Work in Sports
Hernandez keeps Seattle at bay until offensive explosion
By Ken Klavon, CNNSI.com
NEW YORK -- A game of inches nearly turned into a measurement of anguish for the New York Yankees.
For seven gut-wrenching innings, the Yankees watched opportunity after opportunity slip away, while the Mariners somehow sidestepped each metaphorical javelin with the grace of Fred Astaire.
New York forced the issue in the opening inning, using two John Halama walks and a Mark McLemore error to set the table for cleanup hitter Bernie Williams. Instead of capitalizing, Williams topped the ball in front of catcher Dan Wilson for what turned into a rally-killing double play.
The play brought a chuckle from Yankees manager Joe Torre.
"I said to Zim [bench coach Don Zimmer], 'Have we seen everything yet?'" he said in reference to the Yankees' struggle to manufacture runs in the playoffs. "It was more comical at that point than feeling sorry for yourself."
But while the Yankees found "more ways to not score runs" as Torre put it, they could at least hang their hopes on starter Orlando Hernandez.
Celebrating his 31st birthday, Hernandez did his part for eight innings. Except for a two-out walk in the third that led to the Mariners' only run, "El Duque" was in playoff form, striking out seven and giving up six hits.
He entered the affair 2-0 with a 1.23 ERA in ALCS games, and with Wednesday's victory, improved to 7-0 lifetime in the postseason.
With the precision of a fine-humming motor, Hernandez came out strong. He struck out leadoff hitter Mike Cameron on four pitches. Then he whiffed Stan Javier before quickly putting Alex Rodriguez in an 0-2 hole. Two pitches later, Rodriguez was headed back to the bench.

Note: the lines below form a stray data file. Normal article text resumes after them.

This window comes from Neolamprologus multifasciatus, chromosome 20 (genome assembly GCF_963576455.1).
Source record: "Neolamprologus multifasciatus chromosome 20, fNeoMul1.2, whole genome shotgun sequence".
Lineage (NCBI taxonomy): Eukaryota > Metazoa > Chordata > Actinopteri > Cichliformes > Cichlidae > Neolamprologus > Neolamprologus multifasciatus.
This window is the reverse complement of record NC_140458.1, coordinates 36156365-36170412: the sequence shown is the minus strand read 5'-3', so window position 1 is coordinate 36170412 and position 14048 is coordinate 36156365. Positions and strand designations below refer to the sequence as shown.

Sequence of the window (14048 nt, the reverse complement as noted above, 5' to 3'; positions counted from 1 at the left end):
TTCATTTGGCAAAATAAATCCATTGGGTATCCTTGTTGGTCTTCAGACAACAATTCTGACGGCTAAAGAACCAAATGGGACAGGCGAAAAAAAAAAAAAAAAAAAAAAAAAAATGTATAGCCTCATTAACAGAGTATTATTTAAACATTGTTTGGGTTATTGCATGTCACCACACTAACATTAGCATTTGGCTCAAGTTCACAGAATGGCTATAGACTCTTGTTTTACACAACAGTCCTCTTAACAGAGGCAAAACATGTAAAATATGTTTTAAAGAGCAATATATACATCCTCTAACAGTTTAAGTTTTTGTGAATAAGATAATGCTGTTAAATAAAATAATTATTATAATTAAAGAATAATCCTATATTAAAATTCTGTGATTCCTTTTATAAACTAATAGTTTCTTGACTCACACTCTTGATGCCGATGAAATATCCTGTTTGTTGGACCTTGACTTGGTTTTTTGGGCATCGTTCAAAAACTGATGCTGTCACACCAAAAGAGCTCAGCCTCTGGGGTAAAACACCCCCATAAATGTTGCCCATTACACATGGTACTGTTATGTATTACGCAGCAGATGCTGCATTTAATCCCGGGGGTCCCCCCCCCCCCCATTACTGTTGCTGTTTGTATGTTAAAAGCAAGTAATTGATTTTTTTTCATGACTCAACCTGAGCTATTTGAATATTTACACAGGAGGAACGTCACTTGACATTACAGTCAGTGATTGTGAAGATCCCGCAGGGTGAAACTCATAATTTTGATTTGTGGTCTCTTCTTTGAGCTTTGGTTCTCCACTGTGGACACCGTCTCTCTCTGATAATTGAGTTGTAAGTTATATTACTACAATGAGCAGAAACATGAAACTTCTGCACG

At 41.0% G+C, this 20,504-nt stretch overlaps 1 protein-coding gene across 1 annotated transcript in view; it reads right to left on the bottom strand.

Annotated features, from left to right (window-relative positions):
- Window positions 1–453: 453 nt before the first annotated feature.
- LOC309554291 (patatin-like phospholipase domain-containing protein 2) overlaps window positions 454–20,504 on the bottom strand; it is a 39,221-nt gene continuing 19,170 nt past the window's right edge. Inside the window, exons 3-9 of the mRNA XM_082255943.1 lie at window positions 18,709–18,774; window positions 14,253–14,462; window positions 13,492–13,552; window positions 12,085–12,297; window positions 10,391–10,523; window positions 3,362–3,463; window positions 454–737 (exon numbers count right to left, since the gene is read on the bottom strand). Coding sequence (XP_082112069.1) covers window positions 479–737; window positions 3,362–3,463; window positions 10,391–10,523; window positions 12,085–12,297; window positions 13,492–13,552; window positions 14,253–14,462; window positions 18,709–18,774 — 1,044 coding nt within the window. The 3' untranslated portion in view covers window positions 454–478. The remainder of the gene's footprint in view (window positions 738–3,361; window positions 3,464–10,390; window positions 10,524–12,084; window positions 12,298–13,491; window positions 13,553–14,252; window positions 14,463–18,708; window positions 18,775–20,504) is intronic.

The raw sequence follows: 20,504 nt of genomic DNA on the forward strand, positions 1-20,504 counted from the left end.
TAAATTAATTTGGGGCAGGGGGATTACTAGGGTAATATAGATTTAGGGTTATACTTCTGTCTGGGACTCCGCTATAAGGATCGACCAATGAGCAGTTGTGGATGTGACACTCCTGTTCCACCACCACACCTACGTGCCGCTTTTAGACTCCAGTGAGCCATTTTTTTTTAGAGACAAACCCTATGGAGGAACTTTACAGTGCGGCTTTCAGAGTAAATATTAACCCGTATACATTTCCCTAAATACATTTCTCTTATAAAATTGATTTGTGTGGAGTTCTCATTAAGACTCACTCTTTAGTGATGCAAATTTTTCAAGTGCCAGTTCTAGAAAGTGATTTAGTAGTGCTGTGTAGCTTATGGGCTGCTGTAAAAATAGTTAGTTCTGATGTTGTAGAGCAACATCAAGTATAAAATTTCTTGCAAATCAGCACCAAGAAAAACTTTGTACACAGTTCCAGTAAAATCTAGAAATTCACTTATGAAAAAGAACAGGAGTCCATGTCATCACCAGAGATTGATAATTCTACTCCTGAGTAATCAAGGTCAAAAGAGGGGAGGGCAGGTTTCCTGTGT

"You have to tip your hat to him. For the most part, he made his pitches," said Rodriguez.
It was a good thing he did for the Yankees' sake. At last three potential chances to put runs on the board fell by the wayside as Hernandez kept it close. It wasn't until the eighth inning -- after the Yankees had gone 0-for-13 in the series with runners in scoring position before Williams' RBI single -- that Hernandez and his melancholy bunch could exhale.
Asked whether he was frustrated with the lack of run support, Hernandez said through an interpreter: "We all speak and we all encourage each other. I don't involve myself in the hitter's job because I don't know how to hit."
It was from the fourth through sixth innings that Hernandez showed his moxie. By the third, he had thrown 49 pitches, but 32 for strikes. By the sixth, he had tossed 93, scattering six hits that never amounted to anything.
"You have to get to him early," said Rodriguez. "He's just too tough. He's just too tough."